Photo Credit: Israel Ministry of Foreign Affairs
Tel Aviv City Hall shows support for UK after terror attack in central London, 2017

A 24-year-old Arab Israeli citizen active in Britain’s pro-Hamas demonstrations has been granted asylum in the UK after claiming he would face persecution in Israel due to his race, his Muslim faith and his opinion that Israel is “governed by an apartheid regime.”

However, the claim appears to be more of a red herring than anything else, intended to head off an attempt to deport “Hassan” (not his real name) from his cushy life in Britain.


In their request for asylum, attorneys claimed “Hassan” would be at risk of “hostile attention” if he were to return to Israel. Was he facing deportation? If so, for what reason? No explanation provided.

According to The Guardian, which broke the story, “Hassan” has spent most of his life in the UK.

It’s not clear why the Home Office decided to grant him asylum rather than allow the legal process to unfold.

Interestingly, British journalist Douglas Murray has repeatedly pointed out that bona fide Hamas terrorist leaders are living in England, and some have even been granted citizenship. “Hassan’s” status is unclear, as is the reason for concealing his identity.

“Hassan’s” lawyers said he believes Israel is governed by “an apartheid regime that engages in systematic and pervasive discrimination, persecution and violence touching on all aspects of Palestinian life,” according to the report.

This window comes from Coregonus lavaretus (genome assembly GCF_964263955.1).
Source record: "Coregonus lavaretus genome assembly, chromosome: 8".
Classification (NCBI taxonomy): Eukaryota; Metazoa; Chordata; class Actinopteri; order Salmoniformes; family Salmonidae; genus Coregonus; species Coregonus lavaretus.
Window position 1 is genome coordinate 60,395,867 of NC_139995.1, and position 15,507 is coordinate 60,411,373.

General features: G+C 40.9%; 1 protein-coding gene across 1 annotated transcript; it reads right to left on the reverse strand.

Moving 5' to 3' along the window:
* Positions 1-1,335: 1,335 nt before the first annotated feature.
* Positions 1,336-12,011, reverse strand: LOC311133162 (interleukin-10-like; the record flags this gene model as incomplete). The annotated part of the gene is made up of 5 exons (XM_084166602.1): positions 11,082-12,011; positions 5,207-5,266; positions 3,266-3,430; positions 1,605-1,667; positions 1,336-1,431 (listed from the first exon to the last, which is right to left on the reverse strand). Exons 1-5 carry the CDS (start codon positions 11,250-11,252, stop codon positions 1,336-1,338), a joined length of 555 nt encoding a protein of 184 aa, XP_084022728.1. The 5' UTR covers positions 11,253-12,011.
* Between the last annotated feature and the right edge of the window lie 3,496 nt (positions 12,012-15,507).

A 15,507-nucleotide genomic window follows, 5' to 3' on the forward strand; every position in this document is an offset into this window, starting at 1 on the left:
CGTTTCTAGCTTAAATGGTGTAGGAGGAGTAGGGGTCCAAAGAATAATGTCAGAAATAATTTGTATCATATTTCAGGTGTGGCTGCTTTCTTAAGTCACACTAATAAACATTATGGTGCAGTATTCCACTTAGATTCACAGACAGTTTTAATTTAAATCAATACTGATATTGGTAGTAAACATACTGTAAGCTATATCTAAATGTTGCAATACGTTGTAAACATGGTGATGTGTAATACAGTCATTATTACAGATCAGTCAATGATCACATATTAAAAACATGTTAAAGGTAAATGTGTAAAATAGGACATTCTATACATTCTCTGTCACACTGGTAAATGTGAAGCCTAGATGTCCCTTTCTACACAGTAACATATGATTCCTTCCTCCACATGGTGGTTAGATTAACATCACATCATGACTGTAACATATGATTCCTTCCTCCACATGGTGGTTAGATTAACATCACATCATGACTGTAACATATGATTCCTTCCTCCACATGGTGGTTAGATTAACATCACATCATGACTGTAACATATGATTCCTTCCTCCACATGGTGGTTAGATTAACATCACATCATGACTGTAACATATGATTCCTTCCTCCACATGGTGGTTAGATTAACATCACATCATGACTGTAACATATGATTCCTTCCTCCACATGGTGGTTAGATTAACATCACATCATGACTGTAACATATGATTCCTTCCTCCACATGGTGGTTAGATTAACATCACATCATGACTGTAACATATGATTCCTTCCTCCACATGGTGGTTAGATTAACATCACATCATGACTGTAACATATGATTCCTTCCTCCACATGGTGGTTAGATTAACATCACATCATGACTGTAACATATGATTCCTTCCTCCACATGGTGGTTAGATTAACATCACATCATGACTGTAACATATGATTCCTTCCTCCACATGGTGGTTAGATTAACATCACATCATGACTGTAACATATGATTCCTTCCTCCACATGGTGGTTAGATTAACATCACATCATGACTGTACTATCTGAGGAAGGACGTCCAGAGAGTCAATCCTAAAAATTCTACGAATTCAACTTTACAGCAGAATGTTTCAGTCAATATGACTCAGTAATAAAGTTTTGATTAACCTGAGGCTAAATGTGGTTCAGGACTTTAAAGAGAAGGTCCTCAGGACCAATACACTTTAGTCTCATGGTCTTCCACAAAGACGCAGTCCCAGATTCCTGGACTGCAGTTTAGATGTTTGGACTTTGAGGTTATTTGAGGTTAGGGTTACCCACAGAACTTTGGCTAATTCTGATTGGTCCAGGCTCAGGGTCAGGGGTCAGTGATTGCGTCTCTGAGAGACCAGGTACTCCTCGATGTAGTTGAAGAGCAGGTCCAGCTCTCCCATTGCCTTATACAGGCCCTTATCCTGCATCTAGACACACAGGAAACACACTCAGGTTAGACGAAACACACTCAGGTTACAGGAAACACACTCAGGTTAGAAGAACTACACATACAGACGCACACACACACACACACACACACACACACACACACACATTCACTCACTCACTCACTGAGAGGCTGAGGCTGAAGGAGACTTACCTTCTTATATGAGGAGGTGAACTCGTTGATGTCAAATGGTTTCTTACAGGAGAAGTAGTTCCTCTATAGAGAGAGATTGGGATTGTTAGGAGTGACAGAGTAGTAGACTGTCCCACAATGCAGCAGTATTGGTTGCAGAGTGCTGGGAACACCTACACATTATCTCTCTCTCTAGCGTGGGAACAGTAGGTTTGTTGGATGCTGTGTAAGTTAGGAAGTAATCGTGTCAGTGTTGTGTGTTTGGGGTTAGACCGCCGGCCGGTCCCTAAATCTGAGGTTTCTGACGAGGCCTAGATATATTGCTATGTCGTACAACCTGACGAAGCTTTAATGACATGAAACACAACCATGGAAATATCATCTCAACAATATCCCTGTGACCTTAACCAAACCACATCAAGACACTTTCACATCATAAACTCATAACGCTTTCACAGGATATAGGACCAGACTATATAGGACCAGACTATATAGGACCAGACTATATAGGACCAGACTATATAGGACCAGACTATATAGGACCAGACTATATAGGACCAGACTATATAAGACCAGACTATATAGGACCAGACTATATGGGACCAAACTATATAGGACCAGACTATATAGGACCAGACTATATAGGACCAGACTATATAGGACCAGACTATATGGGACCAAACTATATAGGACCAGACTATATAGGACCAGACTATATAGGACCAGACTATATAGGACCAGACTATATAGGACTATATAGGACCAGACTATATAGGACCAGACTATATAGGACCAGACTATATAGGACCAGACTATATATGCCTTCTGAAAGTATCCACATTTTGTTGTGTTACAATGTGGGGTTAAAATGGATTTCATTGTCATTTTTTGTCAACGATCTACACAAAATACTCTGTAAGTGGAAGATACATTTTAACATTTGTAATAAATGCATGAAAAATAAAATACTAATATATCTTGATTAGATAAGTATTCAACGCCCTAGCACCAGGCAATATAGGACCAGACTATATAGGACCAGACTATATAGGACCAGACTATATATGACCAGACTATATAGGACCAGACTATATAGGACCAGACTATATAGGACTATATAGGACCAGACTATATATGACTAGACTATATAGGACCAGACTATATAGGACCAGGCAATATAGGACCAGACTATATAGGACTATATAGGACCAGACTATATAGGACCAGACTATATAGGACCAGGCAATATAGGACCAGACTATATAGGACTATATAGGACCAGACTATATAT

It is an odd and slightly paranoid view, given the deeply integrated role of Arab Israelis in the Jewish State, visible to anyone who visits the Knesset (Israeli parliament), where there are nearly a dozen Arab Israeli lawmakers representing several Arab Israeli political parties), any hospital, pharmacy or university. Arab Israelis are members of the Israel Defense Forces, Israel’s Border Police and the Israel Police force as well.

Arab Israelis — many of whom are Muslims and some of whom are Christians — are actively involved in every aspect of Israeli life and who enjoy equal rights with other Israelis.

The premise is also skewed: there are no “Palestinian” Israeli citizens. That’s a contradiction in terms. The tens of thousands of Palestinian Authority citizens who up to October 7, 2023, held Israeli work permits and were gainfully employed by Israelis in the state, are residents of the Palestinian Authority, not Israel. And sadly, their terrorist friends have destroyed their livelihoods upon the altar of hate and bloodshed.

On October 7, thousands of Hamas-led terrorists — not all of them members of the Hamas terror organization — invaded Israel, torturing and slaughtering more than 1,200 people and abducting 253 others, dragging them into Gaza captivity. The finely-tuned intelligence gathered over a period of at least three years appeared to have been sourced at least in part by citizens of the Palestinian Authority in Gaza who worked daily, side by side, with Jewish employers in Israel.

The massacre created a sea change in the Jewish State, ending the policy of issuing Israeli work permits to Palestinian Authority citizens, including those from Gaza.


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Hana Levi Julian is a Middle East news analyst with a degree in Mass Communication and Journalism from Southern Connecticut State University. A past columnist with The Jewish Press and senior editor at Arutz 7, Ms. Julian has written for, and other media outlets, in addition to her years working in broadcast journalism.